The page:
January 26 is a day with a plethora of meanings for First Nations people. For artists like Daniel King, an Indigenous descendant of the Yuin and Awabakal nations, it’s a time to shine the spotlight on under-discussed narratives.
On January 21, King collaborated with NITV to release his latest documentary, Her Name is Nanny Nellie. In this documentary, King unpacks how the Australian Museum has exploited First Nations people, why the truth matters, and what reclamation looks like.
Speaking to The Latch, King spoke about the experience of making Her Name Is Nanny Nellie and having the film lead NITV’s January 26 programming.
“It’s a real honour that they decided to make us their flagship for that week,” King said.
“It’s also a great time to release this film. It’s a time when the nation turns its head towards Indigenous people, regardless of whether they want to or not.”
Her Name Is Nanny Nellie is one of the most vital documentaries to be released in recent years. Here’s what King had to say about its story, development, and themes.
The Story of Nanny Nellie
In 1925, the Australian Census declared that First Nations people were part of a “dying race”, which prompted the Australian Museum to commission the statues of three “full blood” Aboriginal people. They commissioned a statue of a child, a man, and a woman, all to be exhibited as nameless objects. Of course, these people weren’t nameless — one was named Nelly Walker.
Daniel King first learnt of Walker’s story from his family, as Walker is his great-great-grandmother. However, the magnitude of Walker’s experience really hit King when he saw her statue in the flesh.
“My uncle took me to see the statue when I was about 20,” King said. “It was quite an amazing experience to have my great-great-grandmother standing in front of me. The statue was made so well, by Rayner Hoff, it was literally like seeing my relative standing in front of me. It was quite a unique experience.”
From then, King knew he wanted to tell Walker’s story one day, but he honed his craft for around 23 years before taking on the project.
“I’m glad that I made it now,” King reflected. “I’m a much better and more experienced filmmaker than I was back then. I’ve now given the story justice.”
King’s bedrock of experience is demonstrated throughout the documentary, as he unpacks the history of Walker and the other First Nations statues in the museum, weaving elements of his own family history into the narrative with ease.
The Story of Irene Ridgeway
Daniel King isn’t the protagonist of Her Name Is Nanny Nellie. Rather, the person pushing the narrative forward is Irene Ridgeway, King’s mother. According to King, it was imperative that this film centred on Irene’s research and discoveries, and not just because “she’s fantastic”.
“My mother’s been researching the history of Nellie for about 20 years. So I felt as though it was always going to be Mum’s journey,” King explained. “There were also iterations of the script where I was in the film to a certain degree. But when I was behind the camera, we felt it was more of Mum’s story.”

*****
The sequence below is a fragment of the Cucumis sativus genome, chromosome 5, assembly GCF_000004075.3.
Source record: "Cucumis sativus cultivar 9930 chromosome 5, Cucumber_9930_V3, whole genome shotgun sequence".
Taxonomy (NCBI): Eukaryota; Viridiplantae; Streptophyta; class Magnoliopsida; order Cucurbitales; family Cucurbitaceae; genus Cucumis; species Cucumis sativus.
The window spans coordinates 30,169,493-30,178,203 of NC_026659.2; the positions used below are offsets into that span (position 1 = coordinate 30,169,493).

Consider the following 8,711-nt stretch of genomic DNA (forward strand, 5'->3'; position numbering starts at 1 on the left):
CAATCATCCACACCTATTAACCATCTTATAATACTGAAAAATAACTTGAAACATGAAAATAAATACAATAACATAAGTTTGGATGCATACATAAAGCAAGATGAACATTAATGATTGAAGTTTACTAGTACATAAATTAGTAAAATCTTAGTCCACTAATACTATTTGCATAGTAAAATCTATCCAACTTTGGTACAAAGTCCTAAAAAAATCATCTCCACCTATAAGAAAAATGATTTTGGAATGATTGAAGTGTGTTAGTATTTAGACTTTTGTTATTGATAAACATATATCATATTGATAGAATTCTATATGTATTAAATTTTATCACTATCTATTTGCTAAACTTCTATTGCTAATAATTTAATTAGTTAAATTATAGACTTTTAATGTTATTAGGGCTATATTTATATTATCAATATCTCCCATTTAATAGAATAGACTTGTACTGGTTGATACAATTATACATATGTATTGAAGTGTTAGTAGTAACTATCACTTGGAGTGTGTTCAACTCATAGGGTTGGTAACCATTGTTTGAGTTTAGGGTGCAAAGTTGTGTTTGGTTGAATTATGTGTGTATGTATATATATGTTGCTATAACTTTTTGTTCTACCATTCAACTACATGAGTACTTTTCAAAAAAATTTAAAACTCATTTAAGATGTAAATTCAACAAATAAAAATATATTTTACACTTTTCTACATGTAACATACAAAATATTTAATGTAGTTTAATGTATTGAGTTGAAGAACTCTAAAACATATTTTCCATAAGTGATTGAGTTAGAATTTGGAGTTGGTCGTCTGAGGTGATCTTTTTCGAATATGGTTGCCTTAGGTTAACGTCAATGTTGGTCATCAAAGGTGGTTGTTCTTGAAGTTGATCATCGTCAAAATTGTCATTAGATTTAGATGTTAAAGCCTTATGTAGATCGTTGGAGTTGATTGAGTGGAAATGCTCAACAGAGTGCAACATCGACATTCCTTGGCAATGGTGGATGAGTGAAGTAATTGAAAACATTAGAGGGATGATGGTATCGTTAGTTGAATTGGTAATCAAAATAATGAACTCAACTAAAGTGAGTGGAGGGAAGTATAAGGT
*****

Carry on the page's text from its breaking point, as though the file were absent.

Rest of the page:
“She’s got a great personality,” King added. “So that was another major reason.”
What’s more, Ridgeway wanted to use the film’s resources to track down the descendants of the man and the boy depicted in the museum’s other two statues.
“It was difficult, we only had names to go on, two names in the museum’s records,” King said. “The man was Jimmy Clements, and the boy was Harold Marsh.
“There was actually a lot of information about Jimmy Clements. He was a government figure in an Aboriginal historical context. He went and protested the opening of Parliament House in 1927. We were then able to use this information to look for his families.”
However, finding Harold Marsh’s family was far more complex, because he was just a young boy when the statue of him was created.
“There wasn’t much information about him,” King said. “So we employed researchers to go into different communities, ones where we had leads. So that process was a lot more difficult.
“The process of finding these families, we were still doing it while we were shooting, we were still doing it while we were editing. It pretty much took the length of the production to be able to find the right people.”
The Australian Museum’s Involvement
In a lesser film, the Australian Museum would be Daniel King’s two-dimensional villains, unhelpful and incapable of change. However, King’s documentary provides the Australian Museum an opportunity to engage with its past and bring the stories of Nelly Walker, Jimmy Clements and Harold Marsh to life.
“Laura McBride and Mariko Smith, who were our contacts at the museum, were extremely supportive of the project,” King said. “The project was actually aligned with their vision for the Australian Museum: A place where Indigenous people are reclaiming their narratives and museum artefacts.”
“Once we approached them, they were on board, and they’ve just been an overwhelming amazing support. We’ve also gained some really good friends.”
Her Name is Nanny Nellie demonstrates that Indigenous reclamation is possible. When the right people are in charge, it’s possible for the truth to be told.
“The film really is essentially about reclaiming narratives,” King said. “Back when my grandmother’s statue was made, she was made to be an ethnographical statue. She was made for scientific reasons. She was displayed naked with no name. And so were the other two statues. My Mum’s journey was about giving her back her name. It was about reclaiming who she was.”
“Understanding how we look at Indigenous people through our museums and institutions, might seem like a little thing, but it’s a big thing. It’s a big thing just getting the narrative right. We aren’t objects to study. We are actual human beings.”
Her Name is Nanny Nellie currently streaming on SBS On Demand.